Vegetables

  • Broccoli and other cruciferous vegetables have been shown to improve immune function. According to the researchers, sulforaphane, a chemical found in this vegetable, activates antioxidant genes and enzymes in specific immune cells. This effect fights free radicals in our bodies and keeps the disease from worsening. Broccoli also has anti-viral properties against influenza viruses.

Miscellaneous Foods

  • Beta-carotene is a potent antioxidant that increases leucocytes in the body, which reduces inflammation and improves immunological function. Sweet potatoes, carrots, and green leafy vegetables are all high in beta-carotene.
  • Coconut water is high in vitamins like riboflavin, niacin, thiamine, and folates, as well as antiviral and antibacterial qualities that can boost our immune system and help us fight viral infections like the flu.
  • Organosulfur chemicals found in onions, such as quercetin and allicin, suppress viral infection. These bioactive chemicals can prevent viruses from attaching to the host cell. They can affect viral assembly by altering the viral genome’s transcription and translation inside the host cell. Inhibition of viral entrance into cells and inhibition of RNA polymerase have also been proposed as mechanisms for this vegetable’s antiviral effects.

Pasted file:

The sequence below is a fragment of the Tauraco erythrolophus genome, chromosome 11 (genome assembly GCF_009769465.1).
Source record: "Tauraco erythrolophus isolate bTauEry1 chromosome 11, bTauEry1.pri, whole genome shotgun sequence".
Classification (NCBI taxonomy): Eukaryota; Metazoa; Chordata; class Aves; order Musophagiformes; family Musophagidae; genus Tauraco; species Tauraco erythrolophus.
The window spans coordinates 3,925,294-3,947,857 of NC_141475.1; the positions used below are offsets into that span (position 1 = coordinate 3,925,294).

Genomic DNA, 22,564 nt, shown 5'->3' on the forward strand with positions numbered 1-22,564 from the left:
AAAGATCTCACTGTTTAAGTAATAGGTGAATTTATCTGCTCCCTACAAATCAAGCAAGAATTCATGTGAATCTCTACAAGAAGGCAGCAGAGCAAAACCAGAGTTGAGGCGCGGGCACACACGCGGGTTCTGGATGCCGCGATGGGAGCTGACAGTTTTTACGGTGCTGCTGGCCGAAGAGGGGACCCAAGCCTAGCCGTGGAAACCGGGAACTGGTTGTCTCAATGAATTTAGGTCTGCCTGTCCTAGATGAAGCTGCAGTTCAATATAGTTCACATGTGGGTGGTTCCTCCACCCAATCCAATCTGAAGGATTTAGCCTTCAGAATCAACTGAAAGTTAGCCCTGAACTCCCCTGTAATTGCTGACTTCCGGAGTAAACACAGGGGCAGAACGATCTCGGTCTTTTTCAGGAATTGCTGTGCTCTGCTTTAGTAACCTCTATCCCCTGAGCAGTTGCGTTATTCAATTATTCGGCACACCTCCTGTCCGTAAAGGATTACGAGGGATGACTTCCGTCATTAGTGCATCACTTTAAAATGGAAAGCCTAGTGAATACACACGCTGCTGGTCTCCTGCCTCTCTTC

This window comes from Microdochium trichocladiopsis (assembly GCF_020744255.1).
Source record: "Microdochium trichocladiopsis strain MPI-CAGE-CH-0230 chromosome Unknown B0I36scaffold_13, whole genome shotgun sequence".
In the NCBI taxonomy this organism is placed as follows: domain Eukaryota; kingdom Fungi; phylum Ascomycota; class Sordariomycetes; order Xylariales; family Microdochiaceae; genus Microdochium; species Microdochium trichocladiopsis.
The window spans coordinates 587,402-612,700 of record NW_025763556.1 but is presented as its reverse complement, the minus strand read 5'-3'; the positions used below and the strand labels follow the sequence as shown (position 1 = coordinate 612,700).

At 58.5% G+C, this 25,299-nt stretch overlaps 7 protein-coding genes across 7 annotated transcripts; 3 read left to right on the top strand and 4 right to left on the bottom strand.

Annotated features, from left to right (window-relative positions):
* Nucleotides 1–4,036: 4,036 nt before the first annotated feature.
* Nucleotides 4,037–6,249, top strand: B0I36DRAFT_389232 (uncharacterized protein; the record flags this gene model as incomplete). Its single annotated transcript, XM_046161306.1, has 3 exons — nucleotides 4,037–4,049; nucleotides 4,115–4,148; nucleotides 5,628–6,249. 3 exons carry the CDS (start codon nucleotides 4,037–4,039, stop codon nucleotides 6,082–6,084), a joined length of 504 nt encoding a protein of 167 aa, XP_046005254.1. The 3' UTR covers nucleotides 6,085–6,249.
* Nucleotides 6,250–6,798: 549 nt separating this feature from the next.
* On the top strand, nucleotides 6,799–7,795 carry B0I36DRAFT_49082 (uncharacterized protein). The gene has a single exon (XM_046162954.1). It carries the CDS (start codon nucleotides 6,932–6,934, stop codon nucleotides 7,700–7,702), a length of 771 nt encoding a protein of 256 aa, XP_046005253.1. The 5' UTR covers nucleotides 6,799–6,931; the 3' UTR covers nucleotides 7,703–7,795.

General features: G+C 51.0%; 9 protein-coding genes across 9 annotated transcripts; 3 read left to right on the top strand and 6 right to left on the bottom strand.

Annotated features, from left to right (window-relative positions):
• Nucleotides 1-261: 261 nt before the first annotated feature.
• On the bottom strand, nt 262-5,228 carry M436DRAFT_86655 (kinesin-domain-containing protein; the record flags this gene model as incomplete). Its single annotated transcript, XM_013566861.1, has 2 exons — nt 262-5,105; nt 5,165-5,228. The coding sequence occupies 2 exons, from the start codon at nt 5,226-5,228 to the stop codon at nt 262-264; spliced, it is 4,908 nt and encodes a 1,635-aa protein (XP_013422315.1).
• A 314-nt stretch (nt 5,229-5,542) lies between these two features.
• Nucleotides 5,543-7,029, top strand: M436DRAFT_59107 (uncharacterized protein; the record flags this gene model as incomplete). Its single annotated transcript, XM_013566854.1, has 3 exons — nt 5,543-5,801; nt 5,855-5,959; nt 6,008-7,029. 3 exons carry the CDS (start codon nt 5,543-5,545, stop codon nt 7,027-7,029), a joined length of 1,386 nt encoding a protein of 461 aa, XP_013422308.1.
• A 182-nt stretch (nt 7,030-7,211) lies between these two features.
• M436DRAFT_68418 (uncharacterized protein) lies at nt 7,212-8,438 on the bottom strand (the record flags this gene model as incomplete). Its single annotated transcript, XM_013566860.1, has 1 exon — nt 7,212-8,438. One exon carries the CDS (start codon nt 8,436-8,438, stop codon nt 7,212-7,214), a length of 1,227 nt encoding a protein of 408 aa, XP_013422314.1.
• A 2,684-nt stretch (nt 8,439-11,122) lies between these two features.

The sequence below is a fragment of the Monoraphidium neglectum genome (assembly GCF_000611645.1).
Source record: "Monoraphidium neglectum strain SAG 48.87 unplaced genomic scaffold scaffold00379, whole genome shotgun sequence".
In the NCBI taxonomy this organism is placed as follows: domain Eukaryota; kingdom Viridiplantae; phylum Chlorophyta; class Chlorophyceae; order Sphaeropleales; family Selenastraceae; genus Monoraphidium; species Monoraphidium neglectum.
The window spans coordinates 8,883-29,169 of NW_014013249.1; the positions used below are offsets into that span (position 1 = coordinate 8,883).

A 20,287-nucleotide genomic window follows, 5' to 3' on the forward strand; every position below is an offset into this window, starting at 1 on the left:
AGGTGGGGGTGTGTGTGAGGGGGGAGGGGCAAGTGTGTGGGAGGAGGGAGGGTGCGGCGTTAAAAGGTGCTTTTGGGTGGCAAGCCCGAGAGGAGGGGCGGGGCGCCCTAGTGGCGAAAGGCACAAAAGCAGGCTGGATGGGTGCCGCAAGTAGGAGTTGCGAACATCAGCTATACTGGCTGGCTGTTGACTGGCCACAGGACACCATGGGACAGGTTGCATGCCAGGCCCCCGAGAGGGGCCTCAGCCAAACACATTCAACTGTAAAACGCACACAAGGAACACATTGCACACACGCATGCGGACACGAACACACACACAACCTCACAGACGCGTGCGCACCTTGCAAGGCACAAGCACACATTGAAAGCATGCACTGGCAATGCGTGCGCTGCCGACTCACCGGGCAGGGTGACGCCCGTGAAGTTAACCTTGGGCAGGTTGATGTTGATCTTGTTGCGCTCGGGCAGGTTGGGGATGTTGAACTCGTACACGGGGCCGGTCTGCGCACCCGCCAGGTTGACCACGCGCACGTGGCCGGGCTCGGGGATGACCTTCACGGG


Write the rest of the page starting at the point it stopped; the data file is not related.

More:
• Antiviral qualities have been found in tamarind leaves, fruits, and seeds, which have a wide range of applications.
  • Probiotics interact closely with the gut mucosa and mucosal immune system when consumed regularly. Probiotics interact with gut epithelial cells to alter immunological and inflammatory responses in the human gut. The curd is a basic probiotic nutrient supplement.
  • Sesame is a simple nutrient item that contains enough zinc. Zinc’s antibacterial and antiviral effects have long been known. Zinc is also beneficial to the body’s defense processes. Plant and leaf extracts from the mint family have been demonstrated to have antiviral properties.

By Rishi